Facial recognition software has been a facet of science fiction stories and television for decades. The truth is, though, real, honest-to-goodness facial recognition software has been used for social, security, and creative reasons for over ten years now.
Marketers are now getting into the game when it comes to the clever use of this technology. As the future of PR marches down the technological road ask yourself the question – could facial recognition become part of your marketing mix? How could it be used in PR campaigns of the future? To Minority Report for you? Think again…
Facial recognition is no longer the stuff of fiction, but a technology woven into our everyday lives. Take Facebook for example; facial recognition is a key behind the automatic picture tags applied to every photograph loaded onto the site.
Recognition and Familiarity
Empirical studies have shown that when faced with too many choices, buyers will naturally gravitate to familiar sources. This natural human instinct can be leveraged with the use of some high-tech facial recognition technology for successful marketing results.
Consider some such possibilities:
- Logging into social platforms through facial recognition rather than usernames and passwords – just a glance through the camera in your PC or mobile device and you can automatically have access to Facebook, Twitter, or LinkedIn.
- Through retail outlet facial recognition, every time a recognized customer enters the location, a specially designed coupon or offer can be sent to their mobile device for instant use.
- Televisions can be outfitted with facial recognition technology so that when individual family members turn on the tube, the TV would create a playlist based on their preferences and viewing history.
- Video gamers can log in by just facial recognition and start gaming spontaneously – game manufacturers can incorporate advertising into the game platform geared to each user’s unique profile.
- Logging onto such sites as Digg or Stumble Upon, facial recognition would provide users with a personalized list of news items, products, or websites that reflect their interests.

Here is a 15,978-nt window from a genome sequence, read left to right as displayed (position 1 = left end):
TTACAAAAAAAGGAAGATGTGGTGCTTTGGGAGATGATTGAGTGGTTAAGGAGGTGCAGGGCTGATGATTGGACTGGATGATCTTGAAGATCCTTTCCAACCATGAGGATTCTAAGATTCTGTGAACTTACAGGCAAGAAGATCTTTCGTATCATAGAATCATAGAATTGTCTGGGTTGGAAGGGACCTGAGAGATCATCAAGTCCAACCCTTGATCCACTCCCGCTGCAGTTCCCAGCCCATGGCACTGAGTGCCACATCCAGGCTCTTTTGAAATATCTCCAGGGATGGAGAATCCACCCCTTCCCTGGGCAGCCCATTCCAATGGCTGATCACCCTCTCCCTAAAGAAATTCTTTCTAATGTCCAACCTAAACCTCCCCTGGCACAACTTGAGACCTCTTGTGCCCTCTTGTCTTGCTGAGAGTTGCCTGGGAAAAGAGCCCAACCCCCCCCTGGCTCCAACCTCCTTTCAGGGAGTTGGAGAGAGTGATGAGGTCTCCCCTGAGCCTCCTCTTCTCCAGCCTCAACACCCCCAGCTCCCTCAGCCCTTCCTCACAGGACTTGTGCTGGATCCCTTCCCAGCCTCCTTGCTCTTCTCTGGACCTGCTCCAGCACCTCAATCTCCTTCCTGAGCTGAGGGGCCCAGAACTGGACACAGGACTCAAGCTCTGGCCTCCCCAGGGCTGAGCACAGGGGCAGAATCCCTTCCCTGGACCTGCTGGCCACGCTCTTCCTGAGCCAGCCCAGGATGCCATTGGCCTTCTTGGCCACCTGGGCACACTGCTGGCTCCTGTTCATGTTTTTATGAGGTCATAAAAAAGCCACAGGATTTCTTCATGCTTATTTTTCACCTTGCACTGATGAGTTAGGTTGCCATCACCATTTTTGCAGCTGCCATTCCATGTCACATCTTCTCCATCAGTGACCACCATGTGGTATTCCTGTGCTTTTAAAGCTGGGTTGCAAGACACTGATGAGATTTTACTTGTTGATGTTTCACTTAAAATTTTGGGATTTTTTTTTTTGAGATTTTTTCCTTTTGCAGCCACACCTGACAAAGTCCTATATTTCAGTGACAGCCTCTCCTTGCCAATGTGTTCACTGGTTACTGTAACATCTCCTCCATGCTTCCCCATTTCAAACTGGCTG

“Don’t Forget Your Coffee!”
Does it seem too far-fetched to conceive of a day when upon entering a grocery store, shoppers can receive a personalized shopping list via their mobile device based on regular shopping habits? Specific products can be targeted with reminders – e.g., “Don’t forget your coffee!”
While there is a healthy debate over the ethics of facial recognition, and I’m sure some people would have privacy concerns, it’s clear that the marketing implications offer a myriad of campaign possibilities. Imagine if every time a user logged on to the net, facial recognition delivers press releases and digital content specifically geared toward them based on their behavior patterns and established “likes”.
The irony of this technology is that as sophisticated as it may be, it plays to the basic elements of human behavior. We are social animals who crave attention and inclusion and the very first thing we do to interpret how we’ll fit in social situations is to search other people’s faces.
The everyday application of this biometric may be a while off but the theory behind it is key in today’s marketing efforts – help buyers develop a personal relationship with your brand and you’re bound to increase results. How do you feel about the idea of facial recognition? Let us know in a comment.
What do you think? Is facial recognition a good idea? Do you see the potential for its use in marketing and public relations campaigns?
About Stacey Acevedo
Stacey is the social media community manager of PRWeb. In this role, she engages the online community through PRWeb social channels such as Twitter, Facebook, and LinkedIn daily with articles and conversations about PR, small businesses, The Future of PR… Facial Recognition? social media, and more. She is all about creating social media marketing ideas as well as building the PRWeb brand. Stacey also pens some of PRWeb’s case studies. An early adopter of social media, Stacey was a news-on-demand project manager and a 4-year veteran of our Vocus media research center before joining our marketing team. She attended the University of Maryland at College Park, majoring in communication. In her spare time, she has managed her own modeling career entirely through social media, launching her own marketing campaigns and landing herself in publications nationwide.